Articles, Cognitive Vehicles, Vehicle Automation

nuTonomy is Taking Autonomous Driving to the Next Level

Driverless vehicle tests were once limited to warm and dry climates, but tech companies are finally branching out. nuTonomy, a startup building algorithms for self-driving cars, recently began testing its fleet in Boston, Massachusetts. This public road test – the first of any within the state – has already allowed nuTonomy to gain new insight into autonomous vehicle development.

“Massachusetts gives us a second, quite unique geography in our testing,” said Karl Iagnemma, co-founder and CEO of nuTonomy. “Our first is Singapore, where we’ve been driving regularly on public roads for many months.”

Iagnemma described Singapore as a very warm and wet environment with moderate traffic density.

“Boston, on the other hand, is cold, snowy, a bit more cluttered with traffic patterns that are a bit more complex than in Singapore,” he said. “The reason we were excited about getting on the road is it gave us a very distinct driving environment that has allowed us to stress test our software. It’s been pretty interesting so far.”

nuTonomy has already discovered things in Boston that it did not encounter in Singapore, including different vehicles (ex: Boston has long, articulated buses) and flocks of large birds. Iagnemma said the firm’s goal is to conduct road tests in as many conditions as possible to build a “very robust software system that’s truly scalable in a global fashion.”

Not All Roads Are Created Equal

On the note of scalability, nuTonomy wants to develop an algorithm that can handle the many differences encountered on roads throughout the world.

“The most obvious difference between driving in Singapore and driving anywhere in the U.S. is that you’re driving on an opposite side of the road,” said Iagnemma. “This is something that as humans requires a little bit of adaptation when you’re traveling. It can be a little bit nerve-racking and stressful because you have to be thinking carefully about all your driving decisions.”

If an autonomous vehicle is going to make a similar transition (and drive well in any location), it’s going to need software that can understand those differences.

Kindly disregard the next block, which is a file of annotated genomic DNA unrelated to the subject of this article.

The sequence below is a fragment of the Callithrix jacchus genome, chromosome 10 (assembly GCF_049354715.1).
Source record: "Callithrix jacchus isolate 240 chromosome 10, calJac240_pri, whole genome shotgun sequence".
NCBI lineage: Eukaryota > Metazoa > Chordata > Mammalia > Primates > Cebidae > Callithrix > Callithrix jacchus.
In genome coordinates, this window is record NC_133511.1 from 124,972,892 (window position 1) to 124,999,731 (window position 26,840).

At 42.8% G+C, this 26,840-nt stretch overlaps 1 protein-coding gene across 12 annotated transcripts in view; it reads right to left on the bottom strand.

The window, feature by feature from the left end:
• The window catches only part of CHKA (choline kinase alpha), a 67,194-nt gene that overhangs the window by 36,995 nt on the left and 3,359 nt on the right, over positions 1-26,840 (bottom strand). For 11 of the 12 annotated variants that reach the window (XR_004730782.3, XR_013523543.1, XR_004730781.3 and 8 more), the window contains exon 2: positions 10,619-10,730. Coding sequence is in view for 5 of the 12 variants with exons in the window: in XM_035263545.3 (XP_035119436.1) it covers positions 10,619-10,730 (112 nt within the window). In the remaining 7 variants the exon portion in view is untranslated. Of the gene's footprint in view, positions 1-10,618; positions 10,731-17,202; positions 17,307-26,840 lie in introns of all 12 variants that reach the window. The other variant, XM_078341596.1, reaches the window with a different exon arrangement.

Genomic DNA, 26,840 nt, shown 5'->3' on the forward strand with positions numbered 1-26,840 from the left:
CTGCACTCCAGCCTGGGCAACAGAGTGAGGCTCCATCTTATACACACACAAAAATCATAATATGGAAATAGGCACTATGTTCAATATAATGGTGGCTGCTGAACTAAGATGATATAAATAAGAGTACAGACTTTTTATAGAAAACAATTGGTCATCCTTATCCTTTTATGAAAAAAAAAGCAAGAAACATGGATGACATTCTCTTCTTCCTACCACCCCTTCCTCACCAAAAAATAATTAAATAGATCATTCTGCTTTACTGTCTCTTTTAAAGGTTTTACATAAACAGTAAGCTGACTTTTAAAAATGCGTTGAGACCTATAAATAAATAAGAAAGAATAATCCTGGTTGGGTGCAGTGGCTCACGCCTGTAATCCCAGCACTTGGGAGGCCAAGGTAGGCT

“Often these systems are engineered around a particular driving environment,” Iagnemma added. “To go in and change something in your decision-making software is fundamental. Right hand versus left hand driving – it can take a huge amount of effort. That was one of the biggest tests we wanted to stress in this new environment and we passed that test with flying colors.”

Snow, Objects And More

In addition to vehicle types and obvious weather changes, Iagnemma said that nuTonomy found “significant differences in the way people use the road” across Singapore and Boston.

“In Singapore oftentimes you’ll find pedestrians walking on the very shoulder of the road,” he explained. “You don’t see that as much in Boston. On the other hand, in Boston you’ll see a lot more joggers and cyclists than we do in Singapore.”

Snow still presents a challenge, but nuTonomy is working hard to overcome this obstacle.

“We have actually done some driving in snowy conditions, some at Mcity,” said Iagnemma, referring to the autonomous vehicle testing ground at the University of Michigan. “It’s one of the advantages of being in Boston. We’ve been able to collect valuable data under a wide range of conditions, including some very dense and heavy snow. And other conditions, where snow wasn’t falling but there’s significant snow cover on the ground, [which] basically changes the shape of the landscape. It can all impact the system’s performance.”

Iagnemma added that nuTonomy is now at a place where its system can perform in some but not all snowy conditions.

“We collect a lot of data,” he said. “We’ll keep doing it this winter. I think this is really a frontier that we, as an industry and as a company, will be tackling head-on in the coming winters.”

About the author:

Louis Bedigian is an experienced journalist and contributor to various automotive trade publications. He is a dynamic writer, editor and communications specialist with expertise in the areas of journalism, promotional copy, PR, research and social networking.

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